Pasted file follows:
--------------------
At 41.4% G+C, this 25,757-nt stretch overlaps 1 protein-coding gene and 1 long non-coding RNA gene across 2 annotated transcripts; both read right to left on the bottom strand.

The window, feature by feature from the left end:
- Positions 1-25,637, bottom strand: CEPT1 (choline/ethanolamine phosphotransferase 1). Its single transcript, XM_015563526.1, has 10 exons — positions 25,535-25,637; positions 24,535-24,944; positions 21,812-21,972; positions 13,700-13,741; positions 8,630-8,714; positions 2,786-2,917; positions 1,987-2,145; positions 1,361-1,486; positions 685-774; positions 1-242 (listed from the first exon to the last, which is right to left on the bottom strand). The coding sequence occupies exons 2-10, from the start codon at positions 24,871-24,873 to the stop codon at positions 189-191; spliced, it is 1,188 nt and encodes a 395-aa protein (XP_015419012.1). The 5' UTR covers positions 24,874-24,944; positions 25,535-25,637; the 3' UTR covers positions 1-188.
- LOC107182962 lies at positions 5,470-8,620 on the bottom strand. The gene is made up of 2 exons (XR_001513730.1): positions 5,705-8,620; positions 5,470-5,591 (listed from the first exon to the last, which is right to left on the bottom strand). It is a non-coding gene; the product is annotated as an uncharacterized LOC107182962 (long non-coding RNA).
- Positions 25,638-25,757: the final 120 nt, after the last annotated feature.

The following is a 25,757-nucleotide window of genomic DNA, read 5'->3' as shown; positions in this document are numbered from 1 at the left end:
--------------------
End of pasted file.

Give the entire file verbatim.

At 41.4% G+C, this 25,757-nt stretch overlaps 1 protein-coding gene and 1 long non-coding RNA gene across 2 annotated transcripts; both read right to left on the bottom strand.

The window, feature by feature from the left end:
- Positions 1-25,637, bottom strand: CEPT1 (choline/ethanolamine phosphotransferase 1). Its single transcript, XM_015563526.1, has 10 exons — positions 25,535-25,637; positions 24,535-24,944; positions 21,812-21,972; positions 13,700-13,741; positions 8,630-8,714; positions 2,786-2,917; positions 1,987-2,145; positions 1,361-1,486; positions 685-774; positions 1-242 (listed from the first exon to the last, which is right to left on the bottom strand). The coding sequence occupies exons 2-10, from the start codon at positions 24,871-24,873 to the stop codon at positions 189-191; spliced, it is 1,188 nt and encodes a 395-aa protein (XP_015419012.1). The 5' UTR covers positions 24,874-24,944; positions 25,535-25,637; the 3' UTR covers positions 1-188.
- LOC107182962 lies at positions 5,470-8,620 on the bottom strand. The gene is made up of 2 exons (XR_001513730.1): positions 5,705-8,620; positions 5,470-5,591 (listed from the first exon to the last, which is right to left on the bottom strand). It is a non-coding gene; the product is annotated as an uncharacterized LOC107182962 (long non-coding RNA).
- Positions 25,638-25,757: the final 120 nt, after the last annotated feature.

The following is a 25,757-nucleotide window of genomic DNA, read 5'->3' as shown; positions in this document are numbered from 1 at the left end: